Datica: Thank you, Sue, so much for joining us today. Looking forward to our conversation. First and foremost, besides thanking you for joining us, I wanted to congratulate you on getting CIO of the Year.
Ms. Schade: Thank you.
Datica: Hopefully you have been getting a lot of congratulations. It’s a pretty big honor. There are people, there are a lot of good CIOs, and so it’s a pretty big honor, so congratulations on that.
Ms. Schade: Thank you very much.
Datica: I don’t think it’s an easy honor to get either.
Ms. Schade: Right. [Laughter]
Datica: I kind of wanted to dig in a little bit, you know, the CIO of the Year, and your experience as a CIO. What does it mean to you to be an effective CIO, to be somebody who can be in a place to get an honor like that?
Ms. Schade: Great question, and I have been asked that question in some of the other interviews I’ve done. Let me comment that there’s both a personal component and a professional component.
From a personal perspective, I have a husband of many, many, many years and two grown daughters, and I think they’re both very proud of my accomplishments and also know how hard I have worked over the many years that I have been in this field, which is in the range of 30. And it’s great, especially in raising young women, to be a role model for them and watching them grow in their careers is part of what I do as their role model, as a mother, and as a professional woman.
From a professional perspective, being honored by my peers is a true honor. And I know that I join an impressive group of leaders over the years. I think I am the 26th CIO of the Year. That’s how long they’ve been doing it. And I will say that I am the 4th woman in those 26 years, so hope to see many more women receiving this kind of an honor in the coming years as there are more and more women in the ranks of healthcare CIOs.
Datica: From our own perspective, we hire a lot of developers and engineers and there are challenges with rounding out our team to be more representative, and so that’s actually a challenge for us still. But I think having role models, people that they can see, so it’s not 26 men that have gotten the award, that there’s a little bit of blending, I think, is a great thing. Those types of examples are more of what we need. So, additional kudos.
Ms. Schade: Thank you. Well, and that actually is something I’ve been talking more about lately, in terms blogging, is the need to encourage more women to go into technology, because the numbers just aren’t there, and to find ways to encourage them and support them as they grow in their careers. I know people helped me along the way, and I’m committed to helping the next generation of HIT leaders to grow and develop.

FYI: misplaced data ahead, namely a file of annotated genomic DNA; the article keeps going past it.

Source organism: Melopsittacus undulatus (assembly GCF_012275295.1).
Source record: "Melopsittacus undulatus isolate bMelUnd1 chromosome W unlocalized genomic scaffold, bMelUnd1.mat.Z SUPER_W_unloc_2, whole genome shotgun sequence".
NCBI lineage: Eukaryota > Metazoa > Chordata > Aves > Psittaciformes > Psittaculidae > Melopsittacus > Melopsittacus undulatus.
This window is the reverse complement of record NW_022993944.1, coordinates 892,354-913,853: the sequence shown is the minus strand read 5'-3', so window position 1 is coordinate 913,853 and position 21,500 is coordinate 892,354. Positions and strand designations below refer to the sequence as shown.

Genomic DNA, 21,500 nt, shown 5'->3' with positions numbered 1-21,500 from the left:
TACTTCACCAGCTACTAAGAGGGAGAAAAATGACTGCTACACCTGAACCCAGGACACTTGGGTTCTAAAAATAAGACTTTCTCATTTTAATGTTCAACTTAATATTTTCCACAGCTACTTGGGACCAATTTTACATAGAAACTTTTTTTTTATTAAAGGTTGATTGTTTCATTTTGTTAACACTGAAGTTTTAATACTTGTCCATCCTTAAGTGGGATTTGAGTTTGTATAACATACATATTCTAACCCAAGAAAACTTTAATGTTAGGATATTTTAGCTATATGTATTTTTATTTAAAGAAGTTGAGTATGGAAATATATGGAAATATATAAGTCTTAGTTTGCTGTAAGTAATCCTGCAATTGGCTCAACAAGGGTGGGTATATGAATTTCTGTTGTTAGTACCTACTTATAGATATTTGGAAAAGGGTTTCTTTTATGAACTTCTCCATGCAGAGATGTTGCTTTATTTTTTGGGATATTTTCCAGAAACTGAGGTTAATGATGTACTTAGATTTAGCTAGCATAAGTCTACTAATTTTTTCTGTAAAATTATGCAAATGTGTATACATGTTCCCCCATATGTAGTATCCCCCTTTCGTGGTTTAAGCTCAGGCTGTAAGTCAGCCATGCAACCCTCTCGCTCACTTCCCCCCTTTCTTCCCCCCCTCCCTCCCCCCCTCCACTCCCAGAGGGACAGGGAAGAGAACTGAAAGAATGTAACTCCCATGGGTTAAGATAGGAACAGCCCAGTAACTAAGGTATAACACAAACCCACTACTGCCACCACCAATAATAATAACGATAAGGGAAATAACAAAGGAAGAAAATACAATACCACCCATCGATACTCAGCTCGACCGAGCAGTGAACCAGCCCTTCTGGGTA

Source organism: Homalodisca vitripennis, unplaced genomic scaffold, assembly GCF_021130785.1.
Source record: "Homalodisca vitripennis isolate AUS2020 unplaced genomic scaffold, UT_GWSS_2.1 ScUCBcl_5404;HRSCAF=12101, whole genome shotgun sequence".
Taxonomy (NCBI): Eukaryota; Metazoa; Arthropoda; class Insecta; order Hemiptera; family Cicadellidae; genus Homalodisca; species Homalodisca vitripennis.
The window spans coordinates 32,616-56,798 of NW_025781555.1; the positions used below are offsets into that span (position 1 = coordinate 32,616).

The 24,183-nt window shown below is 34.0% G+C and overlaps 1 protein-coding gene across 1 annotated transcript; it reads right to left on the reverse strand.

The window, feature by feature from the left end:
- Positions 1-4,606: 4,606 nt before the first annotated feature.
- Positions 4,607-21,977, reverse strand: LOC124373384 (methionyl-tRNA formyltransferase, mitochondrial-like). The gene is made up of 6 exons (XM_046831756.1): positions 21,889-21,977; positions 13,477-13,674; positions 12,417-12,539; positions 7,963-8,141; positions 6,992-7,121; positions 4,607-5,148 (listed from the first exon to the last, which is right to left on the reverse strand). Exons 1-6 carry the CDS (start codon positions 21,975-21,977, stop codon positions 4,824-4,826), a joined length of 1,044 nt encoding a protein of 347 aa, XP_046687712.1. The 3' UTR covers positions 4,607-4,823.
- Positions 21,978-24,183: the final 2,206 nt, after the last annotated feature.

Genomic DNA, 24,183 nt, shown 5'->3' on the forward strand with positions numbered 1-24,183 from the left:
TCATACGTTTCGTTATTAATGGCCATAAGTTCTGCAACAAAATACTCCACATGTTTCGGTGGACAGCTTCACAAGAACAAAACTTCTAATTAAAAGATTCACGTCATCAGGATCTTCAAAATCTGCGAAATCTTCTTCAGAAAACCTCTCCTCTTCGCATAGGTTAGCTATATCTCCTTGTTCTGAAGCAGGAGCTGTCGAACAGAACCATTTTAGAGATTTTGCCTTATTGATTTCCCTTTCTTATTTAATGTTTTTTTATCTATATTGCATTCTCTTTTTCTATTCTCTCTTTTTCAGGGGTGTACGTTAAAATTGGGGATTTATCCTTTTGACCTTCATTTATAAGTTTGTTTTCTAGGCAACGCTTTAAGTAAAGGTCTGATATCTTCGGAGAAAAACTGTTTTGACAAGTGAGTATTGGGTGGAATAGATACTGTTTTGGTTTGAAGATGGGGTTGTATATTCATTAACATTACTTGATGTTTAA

Datica: Shifting gears just slightly, and looking back at some of your previous experience, you were at Brigham and Women’s right before going to Michigan. Is that right?
Ms. Schade: Correct. I was there for almost 13 years as their CIO.
Datica: Wow. That’s a good amount of time. When you were there you implemented or used the Balanced Scorecard Initiative. We’ve read about Balanced Scorecard. I’d like to get a better sense from you, hands-on experience, why you felt like that was an effective tool to Brigham and Women’s, and why you feel like it’s an effective thing to use within healthcare organizations.
Ms. Schade: Sure. First off, just the Balanced Scorecard, to frame it, is a framework, conceptual framework, not a specific tool, and that framework says that there are four key components. One is finance. But too often, we think only finance, and what’s the bottom line, and what’s the revenue and the cost look like. One is your customers, or your patients, in our case. One is your operational effectiveness and quality. And the fourth one is employees, so what you are doing to grow your own employees and develop them.
When you look at something from that balanced perspective, you’re really looking at metrics in all those areas and how they interact. It was a framework that had been adopted by many of the Fortune 500 companies as of the early 2000’s, and it was relatively new for healthcare. We had a champion leader within Brigham and Women’s who said it’s time for us to do this. He and I partnered, made it happen, and ended up being a showcase site within healthcare for our initiative over the years. We used a particular vendor’s analytics, dashboard kind of product to implement it, but it’s a concept framework that you can do with various tools.
Datica: Interesting. As you became the case study in Boston and now as you transition to Michigan, do you see that, or are you maybe not whole hog using that framework but potentially integrating aspects of that as you start to think more broadly than maybe just finance driving decisions?
Ms. Schade: Yes. In fact, at University of Michigan Health System right now we are talking about a framework that includes—make sure I get it right—safety, quality, delivery, finance, and people. So there’s five components, and we’re looking at what are the major initiatives, you know, the definition of each of those, the major initiatives in each of those, and then what the metrics are. So there’s a similarity there. It’s something that we’re working through at this point.
Datica: That framework didn’t really exist before you were at Michigan? It’s something that’s in development now?